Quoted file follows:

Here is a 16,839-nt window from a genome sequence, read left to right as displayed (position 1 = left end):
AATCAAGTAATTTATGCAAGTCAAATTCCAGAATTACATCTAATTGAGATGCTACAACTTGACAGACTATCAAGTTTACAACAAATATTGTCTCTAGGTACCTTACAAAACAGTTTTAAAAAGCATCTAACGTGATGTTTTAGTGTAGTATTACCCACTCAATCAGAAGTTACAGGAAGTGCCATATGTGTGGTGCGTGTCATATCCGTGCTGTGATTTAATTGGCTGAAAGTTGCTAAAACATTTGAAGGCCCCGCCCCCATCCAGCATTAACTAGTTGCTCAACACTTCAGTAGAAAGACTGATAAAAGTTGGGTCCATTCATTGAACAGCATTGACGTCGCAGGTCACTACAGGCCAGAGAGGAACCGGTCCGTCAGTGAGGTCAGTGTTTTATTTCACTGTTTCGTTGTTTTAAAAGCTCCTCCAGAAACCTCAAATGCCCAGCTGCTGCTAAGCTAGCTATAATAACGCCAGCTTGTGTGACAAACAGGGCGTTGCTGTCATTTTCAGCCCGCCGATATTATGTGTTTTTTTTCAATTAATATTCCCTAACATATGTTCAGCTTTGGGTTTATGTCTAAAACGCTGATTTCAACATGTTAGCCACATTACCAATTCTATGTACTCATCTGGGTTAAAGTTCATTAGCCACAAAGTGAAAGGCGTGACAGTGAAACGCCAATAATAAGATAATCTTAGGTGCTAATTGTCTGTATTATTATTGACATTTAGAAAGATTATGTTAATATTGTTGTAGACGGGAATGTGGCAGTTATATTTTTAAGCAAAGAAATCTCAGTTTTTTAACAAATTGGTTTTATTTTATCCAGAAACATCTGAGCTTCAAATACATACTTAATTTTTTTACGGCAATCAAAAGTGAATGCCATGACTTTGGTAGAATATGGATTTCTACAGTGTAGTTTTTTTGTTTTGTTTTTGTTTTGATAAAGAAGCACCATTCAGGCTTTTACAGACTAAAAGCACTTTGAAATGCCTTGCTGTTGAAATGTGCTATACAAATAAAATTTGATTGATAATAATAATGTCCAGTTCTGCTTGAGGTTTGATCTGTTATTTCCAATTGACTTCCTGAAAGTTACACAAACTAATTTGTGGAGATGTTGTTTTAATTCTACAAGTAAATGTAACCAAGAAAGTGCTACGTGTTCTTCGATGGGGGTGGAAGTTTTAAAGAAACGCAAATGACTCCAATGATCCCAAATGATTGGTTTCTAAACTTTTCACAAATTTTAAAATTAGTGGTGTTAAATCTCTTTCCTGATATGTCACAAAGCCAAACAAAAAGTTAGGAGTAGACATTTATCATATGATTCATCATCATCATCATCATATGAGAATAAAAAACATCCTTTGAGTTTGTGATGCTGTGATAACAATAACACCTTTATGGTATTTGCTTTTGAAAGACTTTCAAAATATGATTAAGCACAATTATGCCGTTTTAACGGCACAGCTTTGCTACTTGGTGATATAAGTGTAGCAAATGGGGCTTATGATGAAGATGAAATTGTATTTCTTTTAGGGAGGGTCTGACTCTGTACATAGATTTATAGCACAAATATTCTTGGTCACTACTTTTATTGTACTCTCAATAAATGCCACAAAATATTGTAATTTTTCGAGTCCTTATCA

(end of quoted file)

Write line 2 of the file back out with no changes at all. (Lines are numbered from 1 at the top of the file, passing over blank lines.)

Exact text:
AATCAAGTAATTTATGCAAGTCAAATTCCAGAATTACATCTAATTGAGATGCTACAACTTGACAGACTATCAAGTTTACAACAAATATTGTCTCTAGGTACCTTACAAAACAGTTTTAAAAAGCATCTAACGTGATGTTTTAGTGTAGTATTACCCACTCAATCAGAAGTTACAGGAAGTGCCATATGTGTGGTGCGTGTCATATCCGTGCTGTGATTTAATTGGCTGAAAGTTGCTAAAACATTTGAAGGCCCCGCCCCCATCCAGCATTAACTAGTTGCTCAACACTTCAGTAGAAAGACTGATAAAAGTTGGGTCCATTCATTGAACAGCATTGACGTCGCAGGTCACTACAGGCCAGAGAGGAACCGGTCCGTCAGTGAGGTCAGTGTTTTATTTCACTGTTTCGTTGTTTTAAAAGCTCCTCCAGAAACCTCAAATGCCCAGCTGCTGCTAAGCTAGCTATAATAACGCCAGCTTGTGTGACAAACAGGGCGTTGCTGTCATTTTCAGCCCGCCGATATTATGTGTTTTTTTTCAATTAATATTCCCTAACATATGTTCAGCTTTGGGTTTATGTCTAAAACGCTGATTTCAACATGTTAGCCACATTACCAATTCTATGTACTCATCTGGGTTAAAGTTCATTAGCCACAAAGTGAAAGGCGTGACAGTGAAACGCCAATAATAAGATAATCTTAGGTGCTAATTGTCTGTATTATTATTGACATTTAGAAAGATTATGTTAATATTGTTGTAGACGGGAATGTGGCAGTTATATTTTTAAGCAAAGAAATCTCAGTTTTTTAACAAATTGGTTTTATTTTATCCAGAAACATCTGAGCTTCAAATACATACTTAATTTTTTTACGGCAATCAAAAGTGAATGCCATGACTTTGGTAGAATATGGATTTCTACAGTGTAGTTTTTTTGTTTTGTTTTTGTTTTGATAAAGAAGCACCATTCAGGCTTTTACAGACTAAAAGCACTTTGAAATGCCTTGCTGTTGAAATGTGCTATACAAATAAAATTTGATTGATAATAATAATGTCCAGTTCTGCTTGAGGTTTGATCTGTTATTTCCAATTGACTTCCTGAAAGTTACACAAACTAATTTGTGGAGATGTTGTTTTAATTCTACAAGTAAATGTAACCAAGAAAGTGCTACGTGTTCTTCGATGGGGGTGGAAGTTTTAAAGAAACGCAAATGACTCCAATGATCCCAAATGATTGGTTTCTAAACTTTTCACAAATTTTAAAATTAGTGGTGTTAAATCTCTTTCCTGATATGTCACAAAGCCAAACAAAAAGTTAGGAGTAGACATTTATCATATGATTCATCATCATCATCATCATATGAGAATAAAAAACATCCTTTGAGTTTGTGATGCTGTGATAACAATAACACCTTTATGGTATTTGCTTTTGAAAGACTTTCAAAATATGATTAAGCACAATTATGCCGTTTTAACGGCACAGCTTTGCTACTTGGTGATATAAGTGTAGCAAATGGGGCTTATGATGAAGATGAAATTGTATTTCTTTTAGGGAGGGTCTGACTCTGTACATAGATTTATAGCACAAATATTCTTGGTCACTACTTTTATTGTACTCTCAATAAATGCCACAAAATATTGTAATTTTTCGAGTCCTTATCA